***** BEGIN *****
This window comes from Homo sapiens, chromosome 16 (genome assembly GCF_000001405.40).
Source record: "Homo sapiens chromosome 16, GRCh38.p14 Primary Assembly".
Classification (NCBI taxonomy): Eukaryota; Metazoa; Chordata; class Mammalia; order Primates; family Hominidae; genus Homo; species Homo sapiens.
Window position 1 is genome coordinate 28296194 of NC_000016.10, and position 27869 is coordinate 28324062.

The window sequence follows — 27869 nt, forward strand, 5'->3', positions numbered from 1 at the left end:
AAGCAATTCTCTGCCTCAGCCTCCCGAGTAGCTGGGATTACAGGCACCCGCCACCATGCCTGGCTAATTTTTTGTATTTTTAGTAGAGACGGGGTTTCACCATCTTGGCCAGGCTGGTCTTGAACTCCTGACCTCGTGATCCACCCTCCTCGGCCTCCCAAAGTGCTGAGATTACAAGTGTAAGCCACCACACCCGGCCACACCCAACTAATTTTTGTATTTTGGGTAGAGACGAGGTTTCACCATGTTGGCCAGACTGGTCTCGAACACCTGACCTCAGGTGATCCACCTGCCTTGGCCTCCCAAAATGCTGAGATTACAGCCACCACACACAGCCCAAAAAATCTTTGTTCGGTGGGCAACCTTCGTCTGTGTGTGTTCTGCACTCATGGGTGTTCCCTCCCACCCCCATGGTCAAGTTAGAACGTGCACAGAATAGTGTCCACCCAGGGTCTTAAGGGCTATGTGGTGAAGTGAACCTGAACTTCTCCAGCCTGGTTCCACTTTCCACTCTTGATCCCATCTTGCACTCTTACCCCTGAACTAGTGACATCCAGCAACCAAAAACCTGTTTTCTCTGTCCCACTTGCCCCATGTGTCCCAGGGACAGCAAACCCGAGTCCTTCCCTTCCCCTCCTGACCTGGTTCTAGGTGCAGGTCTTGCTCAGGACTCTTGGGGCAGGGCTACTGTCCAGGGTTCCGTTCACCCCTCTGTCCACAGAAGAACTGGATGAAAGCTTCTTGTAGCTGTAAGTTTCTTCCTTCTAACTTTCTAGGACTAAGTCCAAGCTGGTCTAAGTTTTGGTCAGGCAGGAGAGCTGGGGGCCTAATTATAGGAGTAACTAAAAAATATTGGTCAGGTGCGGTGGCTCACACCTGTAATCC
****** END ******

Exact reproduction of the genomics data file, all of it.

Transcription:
This window comes from Homo sapiens, chromosome 16 (genome assembly GCF_000001405.40).
Source record: "Homo sapiens chromosome 16, GRCh38.p14 Primary Assembly".
Classification (NCBI taxonomy): Eukaryota; Metazoa; Chordata; class Mammalia; order Primates; family Hominidae; genus Homo; species Homo sapiens.
Window position 1 is genome coordinate 28296194 of NC_000016.10, and position 27869 is coordinate 28324062.

The window sequence follows — 27869 nt, forward strand, 5'->3', positions numbered from 1 at the left end:
AAGCAATTCTCTGCCTCAGCCTCCCGAGTAGCTGGGATTACAGGCACCCGCCACCATGCCTGGCTAATTTTTTGTATTTTTAGTAGAGACGGGGTTTCACCATCTTGGCCAGGCTGGTCTTGAACTCCTGACCTCGTGATCCACCCTCCTCGGCCTCCCAAAGTGCTGAGATTACAAGTGTAAGCCACCACACCCGGCCACACCCAACTAATTTTTGTATTTTGGGTAGAGACGAGGTTTCACCATGTTGGCCAGACTGGTCTCGAACACCTGACCTCAGGTGATCCACCTGCCTTGGCCTCCCAAAATGCTGAGATTACAGCCACCACACACAGCCCAAAAAATCTTTGTTCGGTGGGCAACCTTCGTCTGTGTGTGTTCTGCACTCATGGGTGTTCCCTCCCACCCCCATGGTCAAGTTAGAACGTGCACAGAATAGTGTCCACCCAGGGTCTTAAGGGCTATGTGGTGAAGTGAACCTGAACTTCTCCAGCCTGGTTCCACTTTCCACTCTTGATCCCATCTTGCACTCTTACCCCTGAACTAGTGACATCCAGCAACCAAAAACCTGTTTTCTCTGTCCCACTTGCCCCATGTGTCCCAGGGACAGCAAACCCGAGTCCTTCCCTTCCCCTCCTGACCTGGTTCTAGGTGCAGGTCTTGCTCAGGACTCTTGGGGCAGGGCTACTGTCCAGGGTTCCGTTCACCCCTCTGTCCACAGAAGAACTGGATGAAAGCTTCTTGTAGCTGTAAGTTTCTTCCTTCTAACTTTCTAGGACTAAGTCCAAGCTGGTCTAAGTTTTGGTCAGGCAGGAGAGCTGGGGGCCTAATTATAGGAGTAACTAAAAAATATTGGTCAGGTGCGGTGGCTCACACCTGTAATCC